Guerrilla artist Robbie Conal introduced himself to Los Angeles in the mid-80s with a series of intense black and white portraits lambasting the Reagan administration for the Iran-Contra Affair. The posters seemed to come from nowhere, suddenly flooding the streets with political bravado.
I remember the Oliver North “Speak” image as being particularly biting. If you could find a poster that was not well glued, it was a huge score. I, myself, was the proud owner of the Bush/Quail poster, Plan Ahead. Maybe in the history of art, including graffiti and cave drawings, Conal was not the first guerilla artist, but I believe the moniker was invented especially for him.
Conal’s original artwork is done with oil paint, but the brushstrokes are so ferocious and the images so unforgiving, that they remind me of Ralph Steadman’s ink drawings. The posters often illuminate hypocrisy and greed, confronting the evil you sense but cannot name.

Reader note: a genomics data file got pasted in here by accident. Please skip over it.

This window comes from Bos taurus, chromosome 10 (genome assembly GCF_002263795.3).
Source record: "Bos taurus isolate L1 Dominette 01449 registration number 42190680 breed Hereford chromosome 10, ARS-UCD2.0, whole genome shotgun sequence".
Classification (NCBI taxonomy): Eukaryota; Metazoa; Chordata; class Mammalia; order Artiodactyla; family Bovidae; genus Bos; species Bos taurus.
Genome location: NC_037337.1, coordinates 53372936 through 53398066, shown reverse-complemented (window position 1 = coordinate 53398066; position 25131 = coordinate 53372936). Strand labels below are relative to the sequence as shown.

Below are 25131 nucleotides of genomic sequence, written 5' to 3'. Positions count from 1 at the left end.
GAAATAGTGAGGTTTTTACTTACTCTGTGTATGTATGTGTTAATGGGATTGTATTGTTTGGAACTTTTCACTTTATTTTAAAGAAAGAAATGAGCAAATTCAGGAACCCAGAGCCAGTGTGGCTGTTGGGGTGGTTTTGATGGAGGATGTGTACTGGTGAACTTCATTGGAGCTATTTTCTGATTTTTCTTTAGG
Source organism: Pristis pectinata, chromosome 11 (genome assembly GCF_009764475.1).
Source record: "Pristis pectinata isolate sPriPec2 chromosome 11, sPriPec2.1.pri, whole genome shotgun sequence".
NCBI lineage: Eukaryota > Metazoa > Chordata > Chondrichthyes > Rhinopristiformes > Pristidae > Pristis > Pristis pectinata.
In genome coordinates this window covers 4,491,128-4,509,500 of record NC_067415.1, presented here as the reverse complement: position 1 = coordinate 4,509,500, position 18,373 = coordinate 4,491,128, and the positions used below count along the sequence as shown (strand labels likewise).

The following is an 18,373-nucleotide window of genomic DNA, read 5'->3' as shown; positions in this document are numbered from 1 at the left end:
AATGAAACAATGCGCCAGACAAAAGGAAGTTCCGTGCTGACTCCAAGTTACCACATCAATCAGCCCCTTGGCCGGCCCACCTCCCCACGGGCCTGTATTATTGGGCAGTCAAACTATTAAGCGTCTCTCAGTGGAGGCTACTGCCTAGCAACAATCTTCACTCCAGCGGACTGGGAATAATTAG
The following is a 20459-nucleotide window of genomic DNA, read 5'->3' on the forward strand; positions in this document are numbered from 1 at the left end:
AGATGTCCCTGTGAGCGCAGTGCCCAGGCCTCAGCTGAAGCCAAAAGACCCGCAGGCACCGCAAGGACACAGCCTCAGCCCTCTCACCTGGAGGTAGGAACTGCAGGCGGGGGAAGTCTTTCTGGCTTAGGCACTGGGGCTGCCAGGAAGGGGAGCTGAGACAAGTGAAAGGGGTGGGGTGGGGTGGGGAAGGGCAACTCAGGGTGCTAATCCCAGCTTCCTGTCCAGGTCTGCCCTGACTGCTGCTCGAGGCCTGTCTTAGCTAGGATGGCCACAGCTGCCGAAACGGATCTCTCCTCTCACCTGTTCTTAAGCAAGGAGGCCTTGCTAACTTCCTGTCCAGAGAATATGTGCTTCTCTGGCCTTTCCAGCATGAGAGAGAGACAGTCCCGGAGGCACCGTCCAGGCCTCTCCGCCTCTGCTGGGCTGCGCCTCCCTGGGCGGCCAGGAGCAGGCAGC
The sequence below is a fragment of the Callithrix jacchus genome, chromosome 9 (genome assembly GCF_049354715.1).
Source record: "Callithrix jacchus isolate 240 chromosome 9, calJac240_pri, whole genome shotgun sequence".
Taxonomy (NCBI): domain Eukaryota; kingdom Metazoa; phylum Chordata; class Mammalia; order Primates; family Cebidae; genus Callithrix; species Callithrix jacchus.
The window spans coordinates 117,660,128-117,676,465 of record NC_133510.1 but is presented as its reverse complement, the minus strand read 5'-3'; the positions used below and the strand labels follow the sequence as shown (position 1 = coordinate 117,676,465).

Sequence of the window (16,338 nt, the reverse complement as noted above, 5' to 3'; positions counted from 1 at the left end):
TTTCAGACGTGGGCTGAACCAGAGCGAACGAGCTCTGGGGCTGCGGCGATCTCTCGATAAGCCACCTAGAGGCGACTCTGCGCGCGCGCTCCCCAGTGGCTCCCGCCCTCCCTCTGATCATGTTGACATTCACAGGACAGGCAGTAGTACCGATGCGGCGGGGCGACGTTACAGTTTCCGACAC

Through the years, Conal has not let up, adding color (especially red) to his posters, which have featured both heroes and villains, including Nelson Mandela, Newt Gingrich, Pete Wilson, Clarence Thomas, Ghandi, and Bill Gates. But the corrupt Trump administration has been especially inspirational for Conal, making his revealing and accusatory posters explode all around the city and all over the nation.
Track 16 Gallery in DTLA will be presenting “Robbie Conal’s Cabinet of Horrors” from October 13 to November 10, 2018. The collection of approximately two dozen original paintings skewering Trump and his official cabinet
monsters members, including Secretary of Education Betsy DeVos, and Rudy Giuliani. Of course, no one can promise that any of the cabinet members are still in office, or will still be there when the show closes. We just can’t keep up with this fickle president and his tempestuous relationships.
In “Guerrilla Etiquette + Postering Techniques,” as quoted on Track 16’s website, “Conal explains that the work is for ‘the general public who feel they have no avenues of resistance to the dominant power structure, no community support system, no ability to change their situation.”
Get out to Track 15 Gallery and change your situation.
Track 16 Gallery
(Bendix Building, in the Fashion District)
1206 Maple Ave, Suite 1005, Los Angeles, 90015
Opening Reception Saturday, October 13, 2018, from 7-10 p.m.
Artist’s Talk: Thursday, October 25, 2018, 7 p.m.
For more information, please contact: Sean Meredith
Email: firstname.lastname@example.org, or call (310) 815-8080